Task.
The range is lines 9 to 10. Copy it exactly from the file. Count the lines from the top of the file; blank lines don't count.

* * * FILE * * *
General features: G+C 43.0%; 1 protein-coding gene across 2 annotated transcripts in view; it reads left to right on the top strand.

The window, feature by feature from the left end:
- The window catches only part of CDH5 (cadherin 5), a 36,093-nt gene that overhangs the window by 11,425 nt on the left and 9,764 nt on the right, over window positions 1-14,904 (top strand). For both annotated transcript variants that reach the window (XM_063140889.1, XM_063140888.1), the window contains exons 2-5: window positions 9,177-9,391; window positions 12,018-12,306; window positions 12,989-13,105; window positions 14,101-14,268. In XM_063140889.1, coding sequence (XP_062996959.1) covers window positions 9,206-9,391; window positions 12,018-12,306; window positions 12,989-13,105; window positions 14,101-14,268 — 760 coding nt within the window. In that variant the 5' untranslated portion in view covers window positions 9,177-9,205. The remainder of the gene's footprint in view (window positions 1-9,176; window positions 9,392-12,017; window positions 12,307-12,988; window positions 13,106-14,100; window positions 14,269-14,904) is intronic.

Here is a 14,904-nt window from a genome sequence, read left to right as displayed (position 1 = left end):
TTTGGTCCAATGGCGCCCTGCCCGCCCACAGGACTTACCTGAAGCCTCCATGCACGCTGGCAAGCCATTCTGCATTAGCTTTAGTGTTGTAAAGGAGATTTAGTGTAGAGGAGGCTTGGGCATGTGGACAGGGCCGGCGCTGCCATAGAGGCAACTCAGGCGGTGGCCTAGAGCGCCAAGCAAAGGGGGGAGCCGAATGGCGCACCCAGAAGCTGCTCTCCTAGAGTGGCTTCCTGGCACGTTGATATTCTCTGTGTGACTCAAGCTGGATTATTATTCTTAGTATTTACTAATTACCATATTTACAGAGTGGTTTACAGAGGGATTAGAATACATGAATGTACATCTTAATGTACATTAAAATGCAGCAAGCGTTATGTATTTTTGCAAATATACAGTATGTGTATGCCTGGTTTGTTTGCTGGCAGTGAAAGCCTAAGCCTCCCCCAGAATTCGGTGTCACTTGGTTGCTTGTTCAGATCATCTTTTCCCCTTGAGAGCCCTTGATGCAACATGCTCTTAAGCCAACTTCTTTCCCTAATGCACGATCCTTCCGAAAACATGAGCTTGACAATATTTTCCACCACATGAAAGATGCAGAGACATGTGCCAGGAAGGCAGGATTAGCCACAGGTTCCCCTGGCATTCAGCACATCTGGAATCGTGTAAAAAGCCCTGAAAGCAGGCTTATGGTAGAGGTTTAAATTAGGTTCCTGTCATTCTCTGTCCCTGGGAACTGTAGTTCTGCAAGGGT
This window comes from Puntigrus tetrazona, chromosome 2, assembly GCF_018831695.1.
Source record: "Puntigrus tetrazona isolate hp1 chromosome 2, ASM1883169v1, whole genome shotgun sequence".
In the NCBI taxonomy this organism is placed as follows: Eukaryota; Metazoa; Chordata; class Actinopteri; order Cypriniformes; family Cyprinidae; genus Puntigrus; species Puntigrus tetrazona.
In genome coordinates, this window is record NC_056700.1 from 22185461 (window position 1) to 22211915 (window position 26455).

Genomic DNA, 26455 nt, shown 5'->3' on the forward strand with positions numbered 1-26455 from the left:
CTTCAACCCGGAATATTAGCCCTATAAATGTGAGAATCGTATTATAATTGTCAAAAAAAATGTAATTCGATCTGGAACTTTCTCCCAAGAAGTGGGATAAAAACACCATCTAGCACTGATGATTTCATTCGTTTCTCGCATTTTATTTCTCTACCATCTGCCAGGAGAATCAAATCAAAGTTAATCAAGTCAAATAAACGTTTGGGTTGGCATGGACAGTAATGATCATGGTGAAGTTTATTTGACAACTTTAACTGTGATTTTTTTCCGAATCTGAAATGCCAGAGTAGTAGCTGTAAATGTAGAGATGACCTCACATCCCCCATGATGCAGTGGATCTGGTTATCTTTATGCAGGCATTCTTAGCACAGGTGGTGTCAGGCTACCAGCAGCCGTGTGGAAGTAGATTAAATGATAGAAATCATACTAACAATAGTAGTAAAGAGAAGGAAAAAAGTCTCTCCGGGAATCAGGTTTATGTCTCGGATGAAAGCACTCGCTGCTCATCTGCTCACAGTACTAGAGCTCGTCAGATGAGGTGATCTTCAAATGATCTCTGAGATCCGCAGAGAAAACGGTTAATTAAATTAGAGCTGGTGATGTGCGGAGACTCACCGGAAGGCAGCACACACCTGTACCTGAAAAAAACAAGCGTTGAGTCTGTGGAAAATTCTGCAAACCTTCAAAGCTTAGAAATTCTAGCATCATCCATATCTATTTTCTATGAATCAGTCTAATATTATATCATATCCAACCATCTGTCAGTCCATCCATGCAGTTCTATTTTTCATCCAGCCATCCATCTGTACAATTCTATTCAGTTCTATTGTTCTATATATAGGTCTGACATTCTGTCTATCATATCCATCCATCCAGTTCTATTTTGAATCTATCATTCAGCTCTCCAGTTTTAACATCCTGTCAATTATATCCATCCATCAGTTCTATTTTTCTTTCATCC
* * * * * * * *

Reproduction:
In genome coordinates, this window is record NC_056700.1 from 22185461 (window position 1) to 22211915 (window position 26455).

Genomic DNA, 26455 nt, shown 5'->3' on the forward strand with positions numbered 1-26455 from the left: